Eloy's formula for '22 rebound: 'Just enjoy what I do'

March 30th, 2022

GLENDALE, Ariz. -- There was something different about the 2021 season for the usually exuberant White Sox left fielder , and it went beyond the ruptured left pectoral tendon he sustained at the end of Spring Training.

“I [didn't] enjoy myself last year,” Jiménez told MLB.com. “So this year is different. It’s a different year.”

Jiménez, 25, finished with a career-low slash line of .249/.303/.437 after capturing a Silver Slugger Award during an abbreviated 2020 season. Those ’21 numbers included an unusually rough September and October, when he slashed .213/.289/.319 with two home runs, four doubles and seven RBIs over 25 games.

The injury, which came about when Jiménez made an ill-advised leap over the left-field fence at Camelback Ranch while chasing a homer, influenced him. But the shift in play wasn’t about any residual pain when Jiménez returned, as much as it was the energy and hard work put forth during months of rehab to return on July 26 in Kansas City and the ensuing desire to make up for lost time on the field.

“When you are rehabbing pretty much for the whole year, when you come back, you want to do so good and put so much pressure on yourself,” Jiménez said. “So I think that happened to me last year. I tried to do more than I can do, and I was more focused on doing really good than enjoying what I do.

“Now I feel like myself. Just enjoy what I do. I feel good. I feel back to normal, and everything is going well. I feel like I’m back.”

Spring Training statistics back up Jiménez, who is hitting .364 with two homers and seven RBIs after Wednesday's game against the Rangers. He also arrived in camp with the middle part of his hair dyed a blondish color, which he said he hasn’t tried since 2016, and possessing his fun-loving attitude among his teammates, media members and onlookers alike.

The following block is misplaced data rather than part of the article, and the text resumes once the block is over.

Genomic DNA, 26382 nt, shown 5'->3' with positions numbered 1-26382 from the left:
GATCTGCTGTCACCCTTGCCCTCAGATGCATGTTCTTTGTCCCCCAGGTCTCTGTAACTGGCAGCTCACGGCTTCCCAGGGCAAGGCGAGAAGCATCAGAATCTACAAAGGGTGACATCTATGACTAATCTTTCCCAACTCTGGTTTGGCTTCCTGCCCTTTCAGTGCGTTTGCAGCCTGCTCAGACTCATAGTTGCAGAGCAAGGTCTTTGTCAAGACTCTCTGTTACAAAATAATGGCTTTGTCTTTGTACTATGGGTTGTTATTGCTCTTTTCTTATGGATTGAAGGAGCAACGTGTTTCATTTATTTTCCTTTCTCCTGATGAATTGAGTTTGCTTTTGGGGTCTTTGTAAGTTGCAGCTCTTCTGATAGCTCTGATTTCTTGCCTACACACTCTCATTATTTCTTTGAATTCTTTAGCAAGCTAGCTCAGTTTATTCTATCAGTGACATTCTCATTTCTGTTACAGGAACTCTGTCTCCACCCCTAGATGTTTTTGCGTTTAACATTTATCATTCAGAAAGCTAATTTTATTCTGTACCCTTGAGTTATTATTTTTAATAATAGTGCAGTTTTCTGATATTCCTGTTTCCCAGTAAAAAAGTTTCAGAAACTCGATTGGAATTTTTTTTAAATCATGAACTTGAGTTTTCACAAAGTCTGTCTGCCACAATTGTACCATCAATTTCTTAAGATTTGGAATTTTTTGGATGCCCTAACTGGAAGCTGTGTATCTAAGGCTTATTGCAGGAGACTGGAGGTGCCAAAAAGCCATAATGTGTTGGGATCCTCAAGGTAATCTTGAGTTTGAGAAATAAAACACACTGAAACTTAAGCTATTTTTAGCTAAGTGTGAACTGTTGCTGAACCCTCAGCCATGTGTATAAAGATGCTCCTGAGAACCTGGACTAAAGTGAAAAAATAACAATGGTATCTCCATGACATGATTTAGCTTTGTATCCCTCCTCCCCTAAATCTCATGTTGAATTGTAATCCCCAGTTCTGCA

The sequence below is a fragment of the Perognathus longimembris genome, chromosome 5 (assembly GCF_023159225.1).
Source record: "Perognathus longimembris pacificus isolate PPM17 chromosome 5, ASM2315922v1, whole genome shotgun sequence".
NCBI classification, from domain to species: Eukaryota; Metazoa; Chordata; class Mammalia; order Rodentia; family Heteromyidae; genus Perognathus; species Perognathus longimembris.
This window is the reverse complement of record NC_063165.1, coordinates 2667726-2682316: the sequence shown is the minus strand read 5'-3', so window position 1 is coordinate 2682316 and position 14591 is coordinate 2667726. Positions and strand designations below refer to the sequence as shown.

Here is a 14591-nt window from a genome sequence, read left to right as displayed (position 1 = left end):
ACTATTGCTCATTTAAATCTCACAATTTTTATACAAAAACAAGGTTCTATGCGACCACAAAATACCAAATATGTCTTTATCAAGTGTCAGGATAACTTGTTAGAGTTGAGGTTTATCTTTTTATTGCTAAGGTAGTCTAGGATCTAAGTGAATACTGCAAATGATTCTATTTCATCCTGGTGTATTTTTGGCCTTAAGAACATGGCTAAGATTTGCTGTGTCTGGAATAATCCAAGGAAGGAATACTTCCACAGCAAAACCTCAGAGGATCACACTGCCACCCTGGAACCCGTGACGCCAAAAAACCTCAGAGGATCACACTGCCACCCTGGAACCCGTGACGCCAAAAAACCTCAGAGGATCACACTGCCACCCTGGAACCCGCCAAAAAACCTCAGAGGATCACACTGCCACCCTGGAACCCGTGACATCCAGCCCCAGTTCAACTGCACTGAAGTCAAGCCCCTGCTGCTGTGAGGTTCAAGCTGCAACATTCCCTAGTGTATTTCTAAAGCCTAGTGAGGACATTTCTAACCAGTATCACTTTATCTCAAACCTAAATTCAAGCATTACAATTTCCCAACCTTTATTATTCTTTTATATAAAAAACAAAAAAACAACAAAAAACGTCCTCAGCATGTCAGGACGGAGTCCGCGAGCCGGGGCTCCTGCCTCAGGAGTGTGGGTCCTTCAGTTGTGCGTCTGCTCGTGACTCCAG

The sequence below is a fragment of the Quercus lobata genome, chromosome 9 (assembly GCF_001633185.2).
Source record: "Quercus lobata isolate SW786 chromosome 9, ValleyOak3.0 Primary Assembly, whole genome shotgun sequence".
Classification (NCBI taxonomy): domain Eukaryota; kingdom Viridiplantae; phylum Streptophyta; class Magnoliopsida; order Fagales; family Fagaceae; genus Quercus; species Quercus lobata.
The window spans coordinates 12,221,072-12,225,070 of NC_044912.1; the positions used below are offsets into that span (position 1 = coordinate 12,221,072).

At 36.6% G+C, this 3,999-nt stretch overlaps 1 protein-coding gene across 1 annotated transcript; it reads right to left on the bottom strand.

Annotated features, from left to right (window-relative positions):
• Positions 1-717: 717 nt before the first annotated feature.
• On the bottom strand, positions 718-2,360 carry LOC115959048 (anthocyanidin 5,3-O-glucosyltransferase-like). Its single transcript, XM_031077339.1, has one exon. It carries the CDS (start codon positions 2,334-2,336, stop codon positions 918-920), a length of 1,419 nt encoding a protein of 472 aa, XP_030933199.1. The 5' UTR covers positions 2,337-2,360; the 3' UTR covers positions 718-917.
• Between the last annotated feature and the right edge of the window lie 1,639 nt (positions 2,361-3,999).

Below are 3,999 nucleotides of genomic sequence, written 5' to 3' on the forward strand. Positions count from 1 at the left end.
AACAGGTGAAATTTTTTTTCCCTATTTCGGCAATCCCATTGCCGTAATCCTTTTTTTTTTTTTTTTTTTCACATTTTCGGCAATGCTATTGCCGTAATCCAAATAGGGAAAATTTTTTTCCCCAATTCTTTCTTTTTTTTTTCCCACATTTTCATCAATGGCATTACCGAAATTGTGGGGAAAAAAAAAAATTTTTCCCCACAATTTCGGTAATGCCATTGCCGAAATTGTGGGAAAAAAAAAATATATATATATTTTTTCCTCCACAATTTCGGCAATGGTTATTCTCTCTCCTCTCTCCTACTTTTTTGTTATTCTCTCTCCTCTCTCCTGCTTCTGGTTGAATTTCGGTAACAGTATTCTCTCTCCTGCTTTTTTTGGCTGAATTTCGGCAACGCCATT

“Something new. Something different,” said a smiling Jiménez of the hair change. “I’m trying to do something fun.”

“He’s a kid who knows what he wants to do,” said White Sox first baseman José Abreu, through interpreter Billy Russo. “He’s a kid that knows how to get to what he wants to accomplish. This Spring Training, he’s been working really hard. We all are seeing right now the results of that work. Hopefully he can keep that and carry that to the season.”

A happy Jiménez should translate into a highly productive Jiménez. In 2020, he launched 14 homers in 226 plate appearances. In his rookie campaign in ’19, Jiménez finished with 31 homers, 18 doubles and 79 RBIs in 504 plate appearances.

It’s of little wonder writers such as MLB.com’s Paul Casella pick Jiménez to win the 2022 home run title.

“I let the people talk, you know, because I need to focus on what I want to do,” Jiménez said. “I know I can do it if I’m healthy, but that’s not my goal right now. My goal is to help the team make the playoffs and win a World Series.”

Are 40 homers or even 50 homers possible for Jiménez? A lofty total such as that one would increase the young standout’s enjoyment quotient.

“If I’m healthy, I know I can do it,” said Jiménez, without specifying a 40- or 50-homer goal. “So I don’t think about it.”